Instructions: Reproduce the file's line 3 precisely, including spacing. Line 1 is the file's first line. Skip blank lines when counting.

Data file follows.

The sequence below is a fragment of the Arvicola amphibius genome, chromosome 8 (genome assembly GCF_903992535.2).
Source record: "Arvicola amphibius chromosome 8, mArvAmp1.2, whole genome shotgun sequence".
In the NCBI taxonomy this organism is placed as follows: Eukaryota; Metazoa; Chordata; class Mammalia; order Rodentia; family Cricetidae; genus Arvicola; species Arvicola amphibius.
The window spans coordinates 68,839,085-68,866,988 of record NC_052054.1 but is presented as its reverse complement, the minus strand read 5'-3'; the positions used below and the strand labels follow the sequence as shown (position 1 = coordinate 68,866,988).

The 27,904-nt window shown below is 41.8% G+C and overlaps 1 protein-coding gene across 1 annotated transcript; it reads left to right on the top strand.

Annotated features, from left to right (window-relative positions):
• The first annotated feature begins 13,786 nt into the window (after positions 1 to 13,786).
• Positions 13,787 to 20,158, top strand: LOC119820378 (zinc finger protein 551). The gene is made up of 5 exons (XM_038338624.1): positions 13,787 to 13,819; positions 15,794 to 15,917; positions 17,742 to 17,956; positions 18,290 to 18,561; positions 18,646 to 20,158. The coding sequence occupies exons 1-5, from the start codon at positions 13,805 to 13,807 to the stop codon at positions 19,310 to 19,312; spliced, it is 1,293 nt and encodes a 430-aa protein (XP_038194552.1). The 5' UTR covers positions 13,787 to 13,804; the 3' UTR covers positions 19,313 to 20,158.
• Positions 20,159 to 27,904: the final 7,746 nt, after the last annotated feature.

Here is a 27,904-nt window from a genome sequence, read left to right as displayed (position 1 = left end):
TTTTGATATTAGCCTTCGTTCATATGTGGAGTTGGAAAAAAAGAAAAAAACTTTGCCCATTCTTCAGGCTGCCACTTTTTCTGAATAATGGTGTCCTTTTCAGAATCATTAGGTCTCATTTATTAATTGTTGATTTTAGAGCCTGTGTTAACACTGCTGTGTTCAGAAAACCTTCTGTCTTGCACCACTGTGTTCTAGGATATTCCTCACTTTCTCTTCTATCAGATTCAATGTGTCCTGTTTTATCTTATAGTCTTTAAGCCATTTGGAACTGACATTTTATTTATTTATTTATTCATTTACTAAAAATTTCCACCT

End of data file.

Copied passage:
In the NCBI taxonomy this organism is placed as follows: Eukaryota; Metazoa; Chordata; class Mammalia; order Rodentia; family Cricetidae; genus Arvicola; species Arvicola amphibius.